Cinematographer, writer, and director Rick Ray has produced 12 films about regions as diverse as Ethiopia, Iceland, and Bali. While traveling in India, he followed the advice of a cab driver and e-mailed a request to the Dalai Lama for an interview. This unusual documentary charts Ray's private visit to a monastery in Dharamsala and includes archival footage of the Dalai Lama's youth, the Chinese takeover of Tibet, and his life in exile in India. There is also rare footage of the changes in Tibet under Communist rule. Ray teaches filmmaking at Brooks Institute in Ventura, California, and observing that most of his students know very little about Tibet or the Dalai Lama, he says, "I made this film for the younger generation."

Ray provides a fascinating mix of material on the 14th Dalai Lama, who describes himself as "a simple monk from a peasant family." He is also a winner of the 1989 Nobel Peace Prize and has been called "the rock star of peace." In his travels around the world, people who meet him talk of being amazed by his humility, his broad knowledge of science, his informality, and his infectious laugh and mischievous sense of humor. The Dalai Lama identifies with the poor and the dispossessed people in the world because he, too, is a refugee. This spiritual leader is also a great advocate of religious tolerance and mutual cooperation.

Ray ends 10 Questions for the Dalai Lama with an interview with the spiritual leader of Tibet. Among the subjects this peacemaker discusses is the contentment that comes from a simple life of limits; the need to take better care of the environment; the importance of birth control; the power of negative emotions, such as frustration, anger and hatred; the significance of self-discipline; and the value of peace and the folly of war.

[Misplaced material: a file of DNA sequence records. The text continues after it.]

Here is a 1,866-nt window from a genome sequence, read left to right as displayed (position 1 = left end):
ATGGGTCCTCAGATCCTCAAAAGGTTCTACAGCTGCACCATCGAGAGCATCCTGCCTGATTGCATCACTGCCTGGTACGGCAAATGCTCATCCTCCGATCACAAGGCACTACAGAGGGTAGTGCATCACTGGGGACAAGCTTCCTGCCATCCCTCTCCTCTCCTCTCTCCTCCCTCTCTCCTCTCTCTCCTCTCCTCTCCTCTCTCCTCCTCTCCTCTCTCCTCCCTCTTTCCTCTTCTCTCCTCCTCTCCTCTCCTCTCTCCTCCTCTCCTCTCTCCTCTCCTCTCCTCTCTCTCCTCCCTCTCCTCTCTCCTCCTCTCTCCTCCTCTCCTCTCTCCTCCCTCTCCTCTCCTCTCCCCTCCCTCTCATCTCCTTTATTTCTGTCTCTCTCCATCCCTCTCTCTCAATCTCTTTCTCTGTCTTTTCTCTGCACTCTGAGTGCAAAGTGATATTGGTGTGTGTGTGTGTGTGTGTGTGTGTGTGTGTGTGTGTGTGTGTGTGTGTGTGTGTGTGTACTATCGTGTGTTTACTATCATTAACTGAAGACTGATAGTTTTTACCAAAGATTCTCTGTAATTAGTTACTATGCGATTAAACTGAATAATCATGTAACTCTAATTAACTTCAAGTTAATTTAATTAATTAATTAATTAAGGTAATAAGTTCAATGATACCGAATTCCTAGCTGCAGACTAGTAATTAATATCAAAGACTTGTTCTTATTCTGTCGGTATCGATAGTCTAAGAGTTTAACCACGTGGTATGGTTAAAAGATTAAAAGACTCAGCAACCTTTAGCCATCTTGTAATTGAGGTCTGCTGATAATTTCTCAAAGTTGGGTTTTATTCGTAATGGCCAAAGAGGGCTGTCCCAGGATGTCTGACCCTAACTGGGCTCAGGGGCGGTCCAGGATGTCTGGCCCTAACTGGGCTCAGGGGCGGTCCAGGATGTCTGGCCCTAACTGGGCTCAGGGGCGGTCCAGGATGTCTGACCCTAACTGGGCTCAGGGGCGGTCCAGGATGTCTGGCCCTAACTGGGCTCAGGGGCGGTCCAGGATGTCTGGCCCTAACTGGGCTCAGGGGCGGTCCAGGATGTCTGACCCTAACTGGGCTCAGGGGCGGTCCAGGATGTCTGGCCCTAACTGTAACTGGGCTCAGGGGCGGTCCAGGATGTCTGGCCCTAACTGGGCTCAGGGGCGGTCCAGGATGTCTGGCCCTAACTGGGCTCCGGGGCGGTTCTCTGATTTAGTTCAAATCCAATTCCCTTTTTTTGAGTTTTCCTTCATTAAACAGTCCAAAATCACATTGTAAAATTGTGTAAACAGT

Here are two quotations from the interview:

• "Everything is interdependent. Everything is interconnected. So my interest is very much linked to everyone's interests. Our survival and our future are very much linked to one another. Therefore the destruction of your so-called enemy is actually the destruction of your self. The concept of war — 'destroy your enemy' — is old-fashioned. It is out of date."

• "To use the power of the gun is a sign of weakness. The power of the gun is short-term. Very decisive, very powerful, but in the long run, the power of the gun cannot remain. This violence, it won't work."

Special DVD features include an interview with director Rick Ray, an interview with Tenzin Geyche Tethong, and additional selected scenes.